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This article is from our archives and has not been updated and integrated with our "new" site yet... Even so, it's still awesome - so keep reading!

Published on Sun, Oct 18, 2009

By: The LACar Editorial Staff

Edie Falco arrives in the new Audi Q7 TDI

THE TDI TRIFECTA By Doug Stokes I guess it falls on me to be the diesel guy here at LA Car. In point of fact, I have only but two qualities for this very important job: (1) I do corporate PR for Gale Banks Engineering, and (2) I once risked bigamy by calling in live to a Detroit-based automotive web show and publicly asking Denise McCluggage to marry me. I also have the seriously insidious torque monkey on my back (who else do you know that drives a supercharged Ford Focus ZX-5?) but I'm taking medication for that. Other than the above, there's honestly no reason (good or bad) to blindly believe anything I say about compression-ignition engines. In fact please don't. You (and a lot more people like you) MUST go out and try new clean diesel-driving for yourself. If you're old enough to have negative memories, or if you are so young that you haven't made up your mind yet ... Please ... go drive a new clean diesel automobile ... It's a revelation and lots of unconditional F-U-N! Our friends at Bosch were the brave ones who slipped us the keys to a low mileage 2009 Audi Q7, and said, "Have fun!" They suggested driving until the fuel gauge read exactly one-half (full or empty) and then turn around and come back ... And, with a diesel, that's a long old trip. We had the vehicle strictly to feel out its engine, but we still put a couple of hundred on the clock and the fuel pointer was still shy of three-quarters full when they came for the car. Watch LA Car for a complete review of the Q7. So, let's talk about this engine. First thing you'll notice is there's nothing to notice diesel-wise. If not for the big BOSCH Clean Diesel stickers on the sides, no one would know. Well, maybe those sleeping drivers who we just walked away from on the freeway by gently rolling on the fly-by-wire fuel pedal. Great gobs of big, smooth, steady acceleration warp one forward and you are left marveling how 5,512 pounds can be shoved ahead so forcefully. The specs are the specs: Three liters (the classic 181.1 cubic inch displacement) but diesel and packing a steep-sounding 16.8-to-1 compression ratio (gas motors get real touchy at 11-to-1, and become potential grenades at 12 or better). In this case it's all the better to make diesel fuel explode and do work by just squeezing the heck out of it ... No sissy spark plugs for us! The block that has to deal with all this cylinder pressure is poured from super strong vermicular graphite cast iron - a new alloy that's far stronger but still 15 percent lighter than standard cast iron. Remember, the diesel makes its fuel explode and work by slamming it into a little declivity in the piston under that 16.8 compression ratio with the fuel squirted directly into the cylinder under the pressure of 2,000 bar (that's a mind-numbing 29,000 pounds per square inch.)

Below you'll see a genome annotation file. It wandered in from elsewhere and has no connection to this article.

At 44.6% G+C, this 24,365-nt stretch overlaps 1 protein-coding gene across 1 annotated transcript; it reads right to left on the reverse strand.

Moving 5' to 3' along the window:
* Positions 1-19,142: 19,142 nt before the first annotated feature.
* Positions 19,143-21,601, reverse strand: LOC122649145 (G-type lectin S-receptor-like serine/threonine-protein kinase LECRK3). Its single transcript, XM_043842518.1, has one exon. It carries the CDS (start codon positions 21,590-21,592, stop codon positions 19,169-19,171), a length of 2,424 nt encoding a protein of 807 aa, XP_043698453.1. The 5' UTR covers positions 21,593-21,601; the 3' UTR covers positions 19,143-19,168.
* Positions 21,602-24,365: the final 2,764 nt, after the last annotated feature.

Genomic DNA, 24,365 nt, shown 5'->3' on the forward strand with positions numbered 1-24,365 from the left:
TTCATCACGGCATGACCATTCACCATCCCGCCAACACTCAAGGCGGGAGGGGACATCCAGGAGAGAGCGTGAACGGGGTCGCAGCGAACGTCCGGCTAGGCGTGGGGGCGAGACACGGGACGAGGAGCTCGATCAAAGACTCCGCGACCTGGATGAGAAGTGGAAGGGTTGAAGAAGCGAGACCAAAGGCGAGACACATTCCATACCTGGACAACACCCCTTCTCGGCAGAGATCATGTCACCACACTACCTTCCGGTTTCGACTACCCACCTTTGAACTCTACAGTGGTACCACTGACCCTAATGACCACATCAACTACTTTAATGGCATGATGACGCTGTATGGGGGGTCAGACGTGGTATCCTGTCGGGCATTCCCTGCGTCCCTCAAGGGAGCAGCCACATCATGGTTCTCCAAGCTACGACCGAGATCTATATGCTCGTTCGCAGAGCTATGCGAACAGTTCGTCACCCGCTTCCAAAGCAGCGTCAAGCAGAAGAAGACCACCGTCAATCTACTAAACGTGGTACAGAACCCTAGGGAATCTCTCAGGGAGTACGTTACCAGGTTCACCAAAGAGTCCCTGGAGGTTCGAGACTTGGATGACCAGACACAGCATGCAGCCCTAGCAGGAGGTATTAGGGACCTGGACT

The 3.0 V6 TDI And those injectors, they're Bosch's masterpieces of fuel mastication. These are piezo (you say: "pee-aye-zo", I'll say: pea-zho") injectors electronically-controlled to the what seems the nearest millionth of a cc, they fire off in those ultra-short bursts of low sulfur diesel fuel (almost always more than one shot per compression cycle) to give the exact, precise, minute squirt at the exact, precise moment for perfect power and complete combustion. There's a lot of electronic magic (really a lot of hard work in the test lab and on the engine dyno) in the injection system even including firing an almost imperceptible last shot of fuel into the cylinder after the piston has begun the power stroke. That helps lower emissions and give us a smoother combustion process. Most modern diesel engines have used a form of direct injection (right into the cylinder) for many years now, and that's where the "DI" in the TDI moniker comes from. Again, we have our friends at Bosch to thank for perfecting the art of precise fuel timing. The bore and stroke of this engine are what the tech writers call "oversquare" meaning that the piston travels a shorter distance up and down in the bore than it measures across it's own circumference and that's a good thing making the power delivery perfectly smooth across this engine's entire rev range. If you're a spark ignition aficionado, you might be thinking that I've become so enamored with this delightful diesel that somehow I transposed the horsepower and torque figures when I quote you 225 for the ponies and 406 for the weight-lifters (that's horsepower and pounds-feet of torque). For the record, those numbers are stated in the correct order, diesels are like that. This is a 90-degree even-fire V-6 with 4 valves per cylinder. It's at least as silky as a nice-running V-8 with the compact dimensions (length-wise) of a four the whole engine is only a compact 17.3 inches long and just about the same in width. Of course, everyone knows that the "T" stands for Turbo, and turbos are really what finally brought the Diesels into the civilized light vehicle (pickups, SUVs, and automobiles) world. The turbo (powered by the engine's exhaust gases) squeezes a bunch of extra air into the engine which means that more oxygen gets mixed with the fuel, which means better combustion, which means that more energy is released. This is especially important in diesel because that fuel contains at least 12 percent more energy per unit than gasoline. You can pump a bunch of diesel in and get a whole bunch of horsepower out, or conversely, you can be stingy on the stuff and get almost miraculous fuel mileage, and with the same vehicle. Almost having your cake and ... Truth be told, de-badged of its "TDI" nameplates, no one will ever even guess that this machine is powered by a V-6 diesel engine. There are no, zero, outward or inward, hints of the fact that this engine has no spark plugs. Even a look under the hood won't tip anyone off, this engine has a whole handful of hoses and wires crisscrossing its width and breadth (none of which lead to spark plugs I assure you). Audi handily covers all the (seeming) confusion up with a nice engine shield that cleans up the vista and traps a little engine sound while it's at it. To clean up this engine's act for the U.S. market, Audi chose to go the urea injection route. A small tank of the liquid is carried aboard and sent in minute quantities into the exhaust system just downstream of the engine. There the odorless, colorless (well it's sort of light blue) liquid gives the exhaust gasses a final scrub and matches the Q7's diesel engine to the strict standards that Uncle Sam and Governor Arnold have set for gasoline engines. And, if that wasn't enough to get you kicking up your (Birkenstock) heels, the Q7's diesel engine produces a heart (not global) warming 20 percent less greenhouse gases! The final word on this engine is wondrous. Most of us really haven't had much modern clean diesel seat time. If you're a car person, and just love the tug of torque, like I do, please (and this is the second time I've asked in this single article, by the way) get yourself a drive in an Audi Q7, A3, VW Jetta, Golf or (see our up coming review) a VW Touareg ... Just make sure that the vehicle has those three magic letter on the rear deck: TDI. P.S. I know that we're only supposed to be talking motors here, but I've got to compliment Audi on the superb six-speed auto/stick automatic transmission that they've hooked up behind this great clean diesel engine (Audi calls it S-tronic, formerly known by Audi as DSG): Never in the wrong gear, always in the right rev range for the selected speed, and absolutely ever ready to make a lightning-fast shift if asked with foot (in Drive) or hand (in Manual). Hey, nice gears! For more information about TDI, click here. To see LA Car's review of the Audi A3 TDI, go to: Diesel Pocket Rocket To see LA Car's review of the Volkswagen Jetta TDI, go to: Still Stoked on Diesel